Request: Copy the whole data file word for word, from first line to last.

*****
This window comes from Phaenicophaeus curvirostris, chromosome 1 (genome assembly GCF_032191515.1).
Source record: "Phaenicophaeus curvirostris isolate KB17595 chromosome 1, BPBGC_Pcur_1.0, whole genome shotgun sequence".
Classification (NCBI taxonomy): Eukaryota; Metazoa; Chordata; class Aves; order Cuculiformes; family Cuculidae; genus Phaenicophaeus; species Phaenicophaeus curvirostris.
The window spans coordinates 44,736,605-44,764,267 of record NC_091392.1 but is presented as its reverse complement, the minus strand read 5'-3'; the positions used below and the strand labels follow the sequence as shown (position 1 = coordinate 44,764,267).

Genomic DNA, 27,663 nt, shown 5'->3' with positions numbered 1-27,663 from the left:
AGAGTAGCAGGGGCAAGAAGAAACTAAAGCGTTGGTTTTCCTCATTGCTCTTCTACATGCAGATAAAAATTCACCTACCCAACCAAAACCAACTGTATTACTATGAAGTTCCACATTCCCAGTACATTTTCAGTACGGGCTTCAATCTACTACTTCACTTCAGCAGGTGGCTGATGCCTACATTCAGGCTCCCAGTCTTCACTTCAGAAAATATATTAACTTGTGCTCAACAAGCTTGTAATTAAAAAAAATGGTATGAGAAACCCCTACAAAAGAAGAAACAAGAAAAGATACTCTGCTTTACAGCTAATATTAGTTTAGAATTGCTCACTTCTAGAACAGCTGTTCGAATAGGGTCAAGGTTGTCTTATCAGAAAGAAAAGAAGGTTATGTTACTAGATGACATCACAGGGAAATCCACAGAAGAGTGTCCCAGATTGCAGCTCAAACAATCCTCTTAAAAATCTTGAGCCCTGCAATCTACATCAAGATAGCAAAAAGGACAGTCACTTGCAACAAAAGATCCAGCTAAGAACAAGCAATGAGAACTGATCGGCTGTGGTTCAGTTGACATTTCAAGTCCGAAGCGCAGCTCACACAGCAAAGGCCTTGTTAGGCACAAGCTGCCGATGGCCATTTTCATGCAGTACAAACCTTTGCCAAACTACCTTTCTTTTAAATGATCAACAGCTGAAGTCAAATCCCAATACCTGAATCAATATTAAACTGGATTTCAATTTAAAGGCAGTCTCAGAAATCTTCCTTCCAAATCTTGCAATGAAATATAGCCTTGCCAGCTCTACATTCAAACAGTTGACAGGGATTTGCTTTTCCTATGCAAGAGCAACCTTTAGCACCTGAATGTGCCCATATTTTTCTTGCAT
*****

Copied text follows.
This window comes from Phaenicophaeus curvirostris, chromosome 1 (genome assembly GCF_032191515.1).
Source record: "Phaenicophaeus curvirostris isolate KB17595 chromosome 1, BPBGC_Pcur_1.0, whole genome shotgun sequence".
Classification (NCBI taxonomy): Eukaryota; Metazoa; Chordata; class Aves; order Cuculiformes; family Cuculidae; genus Phaenicophaeus; species Phaenicophaeus curvirostris.
The window spans coordinates 44,736,605-44,764,267 of record NC_091392.1 but is presented as its reverse complement, the minus strand read 5'-3'; the positions used below and the strand labels follow the sequence as shown (position 1 = coordinate 44,764,267).

Genomic DNA, 27,663 nt, shown 5'->3' with positions numbered 1-27,663 from the left:
AGAGTAGCAGGGGCAAGAAGAAACTAAAGCGTTGGTTTTCCTCATTGCTCTTCTACATGCAGATAAAAATTCACCTACCCAACCAAAACCAACTGTATTACTATGAAGTTCCACATTCCCAGTACATTTTCAGTACGGGCTTCAATCTACTACTTCACTTCAGCAGGTGGCTGATGCCTACATTCAGGCTCCCAGTCTTCACTTCAGAAAATATATTAACTTGTGCTCAACAAGCTTGTAATTAAAAAAAATGGTATGAGAAACCCCTACAAAAGAAGAAACAAGAAAAGATACTCTGCTTTACAGCTAATATTAGTTTAGAATTGCTCACTTCTAGAACAGCTGTTCGAATAGGGTCAAGGTTGTCTTATCAGAAAGAAAAGAAGGTTATGTTACTAGATGACATCACAGGGAAATCCACAGAAGAGTGTCCCAGATTGCAGCTCAAACAATCCTCTTAAAAATCTTGAGCCCTGCAATCTACATCAAGATAGCAAAAAGGACAGTCACTTGCAACAAAAGATCCAGCTAAGAACAAGCAATGAGAACTGATCGGCTGTGGTTCAGTTGACATTTCAAGTCCGAAGCGCAGCTCACACAGCAAAGGCCTTGTTAGGCACAAGCTGCCGATGGCCATTTTCATGCAGTACAAACCTTTGCCAAACTACCTTTCTTTTAAATGATCAACAGCTGAAGTCAAATCCCAATACCTGAATCAATATTAAACTGGATTTCAATTTAAAGGCAGTCTCAGAAATCTTCCTTCCAAATCTTGCAATGAAATATAGCCTTGCCAGCTCTACATTCAAACAGTTGACAGGGATTTGCTTTTCCTATGCAAGAGCAACCTTTAGCACCTGAATGTGCCCATATTTTTCTTGCAT